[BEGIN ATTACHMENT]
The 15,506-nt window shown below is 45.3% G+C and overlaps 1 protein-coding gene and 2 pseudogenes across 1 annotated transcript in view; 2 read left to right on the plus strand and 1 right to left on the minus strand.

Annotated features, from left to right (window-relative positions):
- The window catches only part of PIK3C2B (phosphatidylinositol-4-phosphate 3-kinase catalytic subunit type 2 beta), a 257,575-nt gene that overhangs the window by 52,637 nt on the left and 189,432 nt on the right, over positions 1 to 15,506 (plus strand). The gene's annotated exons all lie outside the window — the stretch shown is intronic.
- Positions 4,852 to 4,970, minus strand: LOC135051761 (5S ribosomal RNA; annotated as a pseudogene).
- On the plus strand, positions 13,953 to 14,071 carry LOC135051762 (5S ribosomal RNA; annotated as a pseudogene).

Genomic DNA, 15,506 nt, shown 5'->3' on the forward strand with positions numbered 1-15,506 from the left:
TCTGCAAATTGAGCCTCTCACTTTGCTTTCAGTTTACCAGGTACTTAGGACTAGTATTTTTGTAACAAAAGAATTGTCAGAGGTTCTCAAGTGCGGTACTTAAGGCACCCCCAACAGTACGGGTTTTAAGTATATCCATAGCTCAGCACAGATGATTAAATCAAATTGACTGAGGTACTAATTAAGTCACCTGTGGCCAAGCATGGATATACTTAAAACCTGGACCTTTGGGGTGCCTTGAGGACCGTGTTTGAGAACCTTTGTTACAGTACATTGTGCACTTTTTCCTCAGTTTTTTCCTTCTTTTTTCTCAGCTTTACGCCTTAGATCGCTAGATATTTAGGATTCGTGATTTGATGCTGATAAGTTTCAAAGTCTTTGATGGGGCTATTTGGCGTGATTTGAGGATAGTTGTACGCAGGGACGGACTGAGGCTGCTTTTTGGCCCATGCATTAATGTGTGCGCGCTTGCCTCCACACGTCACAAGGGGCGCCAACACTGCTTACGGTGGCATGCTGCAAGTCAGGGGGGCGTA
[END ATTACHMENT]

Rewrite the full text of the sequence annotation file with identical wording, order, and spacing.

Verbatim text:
The 15,506-nt window shown below is 45.3% G+C and overlaps 1 protein-coding gene and 2 pseudogenes across 1 annotated transcript in view; 2 read left to right on the plus strand and 1 right to left on the minus strand.

Annotated features, from left to right (window-relative positions):
- The window catches only part of PIK3C2B (phosphatidylinositol-4-phosphate 3-kinase catalytic subunit type 2 beta), a 257,575-nt gene that overhangs the window by 52,637 nt on the left and 189,432 nt on the right, over positions 1 to 15,506 (plus strand). The gene's annotated exons all lie outside the window — the stretch shown is intronic.
- Positions 4,852 to 4,970, minus strand: LOC135051761 (5S ribosomal RNA; annotated as a pseudogene).
- On the plus strand, positions 13,953 to 14,071 carry LOC135051762 (5S ribosomal RNA; annotated as a pseudogene).

Genomic DNA, 15,506 nt, shown 5'->3' on the forward strand with positions numbered 1-15,506 from the left:
TCTGCAAATTGAGCCTCTCACTTTGCTTTCAGTTTACCAGGTACTTAGGACTAGTATTTTTGTAACAAAAGAATTGTCAGAGGTTCTCAAGTGCGGTACTTAAGGCACCCCCAACAGTACGGGTTTTAAGTATATCCATAGCTCAGCACAGATGATTAAATCAAATTGACTGAGGTACTAATTAAGTCACCTGTGGCCAAGCATGGATATACTTAAAACCTGGACCTTTGGGGTGCCTTGAGGACCGTGTTTGAGAACCTTTGTTACAGTACATTGTGCACTTTTTCCTCAGTTTTTTCCTTCTTTTTTCTCAGCTTTACGCCTTAGATCGCTAGATATTTAGGATTCGTGATTTGATGCTGATAAGTTTCAAAGTCTTTGATGGGGCTATTTGGCGTGATTTGAGGATAGTTGTACGCAGGGACGGACTGAGGCTGCTTTTTGGCCCATGCATTAATGTGTGCGCGCTTGCCTCCACACGTCACAAGGGGCGCCAACACTGCTTACGGTGGCATGCTGCAAGTCAGGGGGGCGTA